It's Time to Get Excited about Spring Birding
Your Adirondack Basecamp

A change in the seasons

It is sometimes difficult to remind yourself that spring is coming – complete with warm sun, green leaves, and baseball – when winter continues to dominate the landscape. While my cross-country skis and I don’t complain about that arrangement (we love it when the snow persists for a long time), it is nice to look forward to spring birds, which will soon be migrating through the region on their way north, or arriving to nest locally. For those of you who likewise are anticipating the arrival of many of our spring and summer residents, here are a few places to check out this spring once the seasons change.

Many warblers are coming this spring - including Black-throated Green Warblers.

Roosevelt Truck Trail

Perhaps best known as a place to find boreal species like Black-backed Woodpecker, Boreal Chickadee, and Canada Jay (formerly called Gray Jay), the Roosevelt Truck Trail runs 2.5 miles between Route 28N and Blue Ridge Road. It is most easily reached from the south along a short, broken asphalt road that meets Route 28N 1.6 miles north of the Boreas River Bridge and 3.7 miles south of the junction of 28N and Blue Ridge Road.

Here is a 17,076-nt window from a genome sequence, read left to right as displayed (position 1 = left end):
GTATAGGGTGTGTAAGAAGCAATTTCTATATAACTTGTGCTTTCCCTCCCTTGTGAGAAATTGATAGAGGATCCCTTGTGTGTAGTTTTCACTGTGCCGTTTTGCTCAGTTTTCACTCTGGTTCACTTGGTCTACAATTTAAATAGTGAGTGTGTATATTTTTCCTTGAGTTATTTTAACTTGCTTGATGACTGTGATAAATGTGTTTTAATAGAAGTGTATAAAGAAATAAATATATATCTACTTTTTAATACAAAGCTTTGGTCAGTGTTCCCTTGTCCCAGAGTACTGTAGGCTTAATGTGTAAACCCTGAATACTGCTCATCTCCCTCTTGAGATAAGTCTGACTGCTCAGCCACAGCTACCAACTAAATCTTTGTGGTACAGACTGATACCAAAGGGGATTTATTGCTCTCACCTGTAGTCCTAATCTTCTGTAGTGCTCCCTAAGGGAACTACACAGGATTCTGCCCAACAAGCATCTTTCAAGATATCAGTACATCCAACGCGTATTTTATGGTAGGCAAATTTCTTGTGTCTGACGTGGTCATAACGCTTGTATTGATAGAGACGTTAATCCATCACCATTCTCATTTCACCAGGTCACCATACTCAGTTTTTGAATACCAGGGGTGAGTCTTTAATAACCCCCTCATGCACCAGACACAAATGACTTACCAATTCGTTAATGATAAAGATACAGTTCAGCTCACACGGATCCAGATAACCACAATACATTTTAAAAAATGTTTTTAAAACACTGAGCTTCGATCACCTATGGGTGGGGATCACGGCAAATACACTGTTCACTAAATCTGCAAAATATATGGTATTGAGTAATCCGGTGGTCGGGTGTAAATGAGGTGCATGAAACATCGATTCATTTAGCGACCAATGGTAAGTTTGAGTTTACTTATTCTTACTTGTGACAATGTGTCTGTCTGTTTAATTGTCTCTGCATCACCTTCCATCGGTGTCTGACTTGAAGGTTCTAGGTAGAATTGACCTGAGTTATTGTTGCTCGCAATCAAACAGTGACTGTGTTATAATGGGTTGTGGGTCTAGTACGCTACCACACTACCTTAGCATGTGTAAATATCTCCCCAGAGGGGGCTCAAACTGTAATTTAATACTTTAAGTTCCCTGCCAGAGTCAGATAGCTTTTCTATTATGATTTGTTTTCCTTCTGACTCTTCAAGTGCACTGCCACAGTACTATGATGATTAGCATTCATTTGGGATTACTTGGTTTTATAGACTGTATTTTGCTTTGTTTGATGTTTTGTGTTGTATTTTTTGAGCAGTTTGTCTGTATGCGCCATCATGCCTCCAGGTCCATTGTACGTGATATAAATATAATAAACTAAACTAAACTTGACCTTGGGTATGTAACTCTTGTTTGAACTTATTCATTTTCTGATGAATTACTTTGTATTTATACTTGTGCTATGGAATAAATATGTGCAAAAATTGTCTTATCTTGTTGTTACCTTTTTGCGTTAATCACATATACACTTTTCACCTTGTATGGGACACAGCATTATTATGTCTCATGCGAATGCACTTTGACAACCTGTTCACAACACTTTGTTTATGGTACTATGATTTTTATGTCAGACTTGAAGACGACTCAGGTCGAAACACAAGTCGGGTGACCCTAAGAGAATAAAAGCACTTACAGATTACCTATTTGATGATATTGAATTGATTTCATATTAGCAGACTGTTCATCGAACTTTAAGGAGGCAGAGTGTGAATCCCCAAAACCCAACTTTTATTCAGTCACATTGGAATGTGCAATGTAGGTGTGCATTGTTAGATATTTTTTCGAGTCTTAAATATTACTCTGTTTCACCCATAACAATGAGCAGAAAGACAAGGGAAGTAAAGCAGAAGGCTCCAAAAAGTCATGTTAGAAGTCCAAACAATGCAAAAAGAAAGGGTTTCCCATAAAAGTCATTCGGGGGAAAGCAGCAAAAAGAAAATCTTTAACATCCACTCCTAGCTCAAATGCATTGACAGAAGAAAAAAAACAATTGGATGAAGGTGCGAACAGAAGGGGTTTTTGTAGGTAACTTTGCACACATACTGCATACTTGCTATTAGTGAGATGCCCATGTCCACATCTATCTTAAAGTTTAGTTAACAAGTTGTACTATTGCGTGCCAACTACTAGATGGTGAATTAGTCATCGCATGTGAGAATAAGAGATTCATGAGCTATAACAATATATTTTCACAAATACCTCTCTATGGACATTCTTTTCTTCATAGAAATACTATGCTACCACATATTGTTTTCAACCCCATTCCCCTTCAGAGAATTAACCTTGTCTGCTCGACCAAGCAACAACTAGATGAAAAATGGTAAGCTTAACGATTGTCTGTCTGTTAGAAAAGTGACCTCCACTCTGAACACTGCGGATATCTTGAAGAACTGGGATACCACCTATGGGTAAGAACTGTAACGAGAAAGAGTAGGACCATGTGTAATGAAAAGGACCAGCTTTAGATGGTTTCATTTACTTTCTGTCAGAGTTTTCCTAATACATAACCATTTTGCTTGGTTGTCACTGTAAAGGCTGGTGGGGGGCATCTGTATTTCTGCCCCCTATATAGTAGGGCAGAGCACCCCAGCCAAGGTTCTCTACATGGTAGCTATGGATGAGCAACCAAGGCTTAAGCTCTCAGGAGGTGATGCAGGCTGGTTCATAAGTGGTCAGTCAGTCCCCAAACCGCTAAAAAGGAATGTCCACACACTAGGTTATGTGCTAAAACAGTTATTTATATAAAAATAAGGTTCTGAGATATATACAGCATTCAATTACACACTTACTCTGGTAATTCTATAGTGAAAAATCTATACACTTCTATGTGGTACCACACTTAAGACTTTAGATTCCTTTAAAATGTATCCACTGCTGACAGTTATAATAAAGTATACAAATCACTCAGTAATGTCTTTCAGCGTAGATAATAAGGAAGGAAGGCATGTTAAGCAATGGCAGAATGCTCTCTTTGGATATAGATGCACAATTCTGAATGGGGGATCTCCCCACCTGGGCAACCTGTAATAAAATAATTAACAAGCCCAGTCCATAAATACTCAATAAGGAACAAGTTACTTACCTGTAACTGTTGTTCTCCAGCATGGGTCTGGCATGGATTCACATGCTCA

The Roosevelt Truck Trail is a great place to find boreal birds like Black-backed Woodpeckers.

While its reputation as a good place to find boreal birds is deserved, the diversity of the coniferous forest along the trail grows during spring, when a long list of species arrives – including Purple Finch, White-throated Sparrow, Swainson’s Thrush, Yellow-bellied Sapsucker, and Blue-headed Vireo. This collection of birds also includes a long line-up of warblers – such as Magnolia, Nashville, Pine, and Cape May – meaning a short walk on the rolling terrain of the easy path can yield a nice list of birds.

Wren - nose in the air - checks out the Roosevelt Truck Trail.

Cheney Pond